Merging the Finances

The Wrong Approach: United we stand, divided we bank.

Right Approach: It’s yours, mine and ours.

One of the first issues newlyweds face is how to handle their finances. Should you merge everything you have and earn into one joint account, or should you maintain individual accounts and open a joint one for household expenses?

For many newlyweds, the right choice may be somewhere in the middle. Assuming you both have a clean bill of fiscal health, finding a way to blend finances comfortably without feeling like big brother is watching every financial move you make can dramatically cut down on fights. Over time – once kids and mortgages come into play – many couples find that merging all their finances is simply easier. But unless you’re both comfortable with the idea, there’s no need to rush things.

Dealing with Debt

The Wrong Approach: Your debt will ruin us; you must find a way to pay it off.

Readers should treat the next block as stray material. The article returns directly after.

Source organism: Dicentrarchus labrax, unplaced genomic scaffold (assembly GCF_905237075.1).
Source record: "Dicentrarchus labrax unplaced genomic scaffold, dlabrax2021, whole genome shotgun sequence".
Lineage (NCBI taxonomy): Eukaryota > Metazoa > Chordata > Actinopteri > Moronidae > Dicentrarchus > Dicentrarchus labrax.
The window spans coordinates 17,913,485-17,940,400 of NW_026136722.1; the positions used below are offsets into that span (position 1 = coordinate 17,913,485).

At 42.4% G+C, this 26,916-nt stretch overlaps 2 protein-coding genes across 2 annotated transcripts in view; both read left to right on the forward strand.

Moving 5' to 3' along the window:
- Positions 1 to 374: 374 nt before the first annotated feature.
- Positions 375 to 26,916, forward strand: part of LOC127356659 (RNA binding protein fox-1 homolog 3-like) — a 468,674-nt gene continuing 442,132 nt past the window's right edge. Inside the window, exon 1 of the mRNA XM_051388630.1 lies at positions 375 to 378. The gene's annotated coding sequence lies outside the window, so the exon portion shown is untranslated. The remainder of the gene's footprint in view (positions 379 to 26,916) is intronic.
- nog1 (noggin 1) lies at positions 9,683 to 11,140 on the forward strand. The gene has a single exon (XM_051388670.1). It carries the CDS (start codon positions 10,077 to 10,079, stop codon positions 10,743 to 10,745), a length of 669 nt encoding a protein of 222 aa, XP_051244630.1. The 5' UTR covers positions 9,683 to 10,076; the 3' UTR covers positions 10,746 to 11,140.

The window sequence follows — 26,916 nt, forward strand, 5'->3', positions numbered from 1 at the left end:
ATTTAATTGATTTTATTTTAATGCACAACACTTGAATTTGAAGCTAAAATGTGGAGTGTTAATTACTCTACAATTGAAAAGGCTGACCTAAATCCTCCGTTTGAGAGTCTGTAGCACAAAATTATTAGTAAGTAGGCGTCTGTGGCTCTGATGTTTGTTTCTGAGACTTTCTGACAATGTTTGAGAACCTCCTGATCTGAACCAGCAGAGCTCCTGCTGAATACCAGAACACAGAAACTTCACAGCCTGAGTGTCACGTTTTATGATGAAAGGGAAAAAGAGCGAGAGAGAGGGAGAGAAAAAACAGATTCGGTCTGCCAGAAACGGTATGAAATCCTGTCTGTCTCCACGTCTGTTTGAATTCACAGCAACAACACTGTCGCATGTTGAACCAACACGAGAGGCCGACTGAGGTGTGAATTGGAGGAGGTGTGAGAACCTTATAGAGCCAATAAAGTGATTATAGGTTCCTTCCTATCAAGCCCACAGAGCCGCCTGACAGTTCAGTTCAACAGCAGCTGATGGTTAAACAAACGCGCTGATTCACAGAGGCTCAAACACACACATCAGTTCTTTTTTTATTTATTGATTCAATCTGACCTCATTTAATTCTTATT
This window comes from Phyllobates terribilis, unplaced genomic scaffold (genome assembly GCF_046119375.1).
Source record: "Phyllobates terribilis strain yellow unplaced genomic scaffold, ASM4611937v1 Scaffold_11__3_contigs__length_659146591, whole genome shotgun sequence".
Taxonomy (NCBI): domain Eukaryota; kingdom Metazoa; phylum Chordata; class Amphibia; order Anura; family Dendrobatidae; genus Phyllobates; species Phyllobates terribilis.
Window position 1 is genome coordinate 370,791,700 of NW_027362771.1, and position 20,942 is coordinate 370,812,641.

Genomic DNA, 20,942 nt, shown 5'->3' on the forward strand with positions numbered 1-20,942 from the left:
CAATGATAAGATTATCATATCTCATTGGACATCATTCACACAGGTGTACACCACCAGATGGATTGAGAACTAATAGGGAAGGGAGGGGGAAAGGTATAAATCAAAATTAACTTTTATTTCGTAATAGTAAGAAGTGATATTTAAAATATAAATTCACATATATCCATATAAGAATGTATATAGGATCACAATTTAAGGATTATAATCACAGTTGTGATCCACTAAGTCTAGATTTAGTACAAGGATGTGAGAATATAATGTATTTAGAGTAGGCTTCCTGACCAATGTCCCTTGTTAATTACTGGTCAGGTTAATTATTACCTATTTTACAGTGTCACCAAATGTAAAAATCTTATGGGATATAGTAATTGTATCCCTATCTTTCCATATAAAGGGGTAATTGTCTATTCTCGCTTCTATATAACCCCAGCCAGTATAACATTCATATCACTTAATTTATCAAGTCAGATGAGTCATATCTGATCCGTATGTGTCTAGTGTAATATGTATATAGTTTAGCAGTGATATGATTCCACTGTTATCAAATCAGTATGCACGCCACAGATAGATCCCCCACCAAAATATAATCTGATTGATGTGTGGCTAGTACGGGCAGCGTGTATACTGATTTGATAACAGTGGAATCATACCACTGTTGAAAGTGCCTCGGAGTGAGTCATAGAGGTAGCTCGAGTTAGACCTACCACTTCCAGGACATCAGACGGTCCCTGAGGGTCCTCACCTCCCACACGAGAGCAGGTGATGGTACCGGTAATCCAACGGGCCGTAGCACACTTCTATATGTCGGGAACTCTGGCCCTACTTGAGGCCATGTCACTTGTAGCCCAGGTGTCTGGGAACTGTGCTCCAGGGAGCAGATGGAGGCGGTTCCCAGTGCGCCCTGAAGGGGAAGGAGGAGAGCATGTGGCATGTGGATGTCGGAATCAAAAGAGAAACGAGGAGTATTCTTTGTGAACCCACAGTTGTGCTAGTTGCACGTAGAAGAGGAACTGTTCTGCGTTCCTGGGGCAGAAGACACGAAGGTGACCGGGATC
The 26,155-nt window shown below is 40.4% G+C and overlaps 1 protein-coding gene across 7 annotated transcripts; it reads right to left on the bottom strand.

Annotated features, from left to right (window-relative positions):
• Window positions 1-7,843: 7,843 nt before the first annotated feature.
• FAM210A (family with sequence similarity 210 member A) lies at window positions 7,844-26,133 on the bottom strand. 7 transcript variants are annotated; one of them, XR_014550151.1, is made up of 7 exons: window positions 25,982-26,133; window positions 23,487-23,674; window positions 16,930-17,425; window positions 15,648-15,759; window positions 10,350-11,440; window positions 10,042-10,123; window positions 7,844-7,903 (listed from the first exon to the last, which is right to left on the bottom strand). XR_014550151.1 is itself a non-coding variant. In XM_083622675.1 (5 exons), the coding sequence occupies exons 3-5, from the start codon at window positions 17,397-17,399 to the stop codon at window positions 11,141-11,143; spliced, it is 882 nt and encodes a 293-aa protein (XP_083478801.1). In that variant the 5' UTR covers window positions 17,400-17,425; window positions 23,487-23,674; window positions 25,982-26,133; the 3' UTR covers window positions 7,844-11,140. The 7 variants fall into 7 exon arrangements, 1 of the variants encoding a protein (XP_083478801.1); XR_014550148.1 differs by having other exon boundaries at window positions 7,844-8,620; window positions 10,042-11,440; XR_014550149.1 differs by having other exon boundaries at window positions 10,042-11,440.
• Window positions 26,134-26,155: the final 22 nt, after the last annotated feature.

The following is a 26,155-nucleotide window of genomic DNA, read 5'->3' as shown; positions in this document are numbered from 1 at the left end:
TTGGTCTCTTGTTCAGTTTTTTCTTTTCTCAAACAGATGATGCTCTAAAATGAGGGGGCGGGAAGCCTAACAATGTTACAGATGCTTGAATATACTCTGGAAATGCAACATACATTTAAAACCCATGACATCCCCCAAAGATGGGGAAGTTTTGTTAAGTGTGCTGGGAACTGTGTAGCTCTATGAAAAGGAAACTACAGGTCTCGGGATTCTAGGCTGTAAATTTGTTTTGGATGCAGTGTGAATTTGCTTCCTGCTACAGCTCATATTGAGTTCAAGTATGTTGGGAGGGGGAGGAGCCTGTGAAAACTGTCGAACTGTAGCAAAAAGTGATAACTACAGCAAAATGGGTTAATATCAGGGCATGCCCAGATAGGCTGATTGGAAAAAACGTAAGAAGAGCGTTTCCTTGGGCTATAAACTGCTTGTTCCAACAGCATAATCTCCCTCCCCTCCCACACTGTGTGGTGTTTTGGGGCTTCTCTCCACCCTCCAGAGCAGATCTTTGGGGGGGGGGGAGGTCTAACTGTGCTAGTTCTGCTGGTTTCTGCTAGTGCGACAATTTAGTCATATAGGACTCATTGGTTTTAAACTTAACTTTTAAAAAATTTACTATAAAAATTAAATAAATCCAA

The Right Approach: It’s our debt; Let’s decide how to pay it off together.

Like it or not, once you’re married, your spouse’s debts can become your problem. Granted, you’re not legally responsible for the creditcard balances ran up before you got married, or for any loans opened in your spouse’s name alone – provided you keep your finances completely separate. But even with separate finances, your spouse’s credit score will affect your ability to get joint credit.


For those couples not yet married, it may be worthwhile to think about a prenup, just to make sure that assets that one spouse brings into a marriage will always be protected from the other spouse’s creditors. But those who’ve already tied the knot should find a way to pay down the debts as quickly as possible, and without any late payments.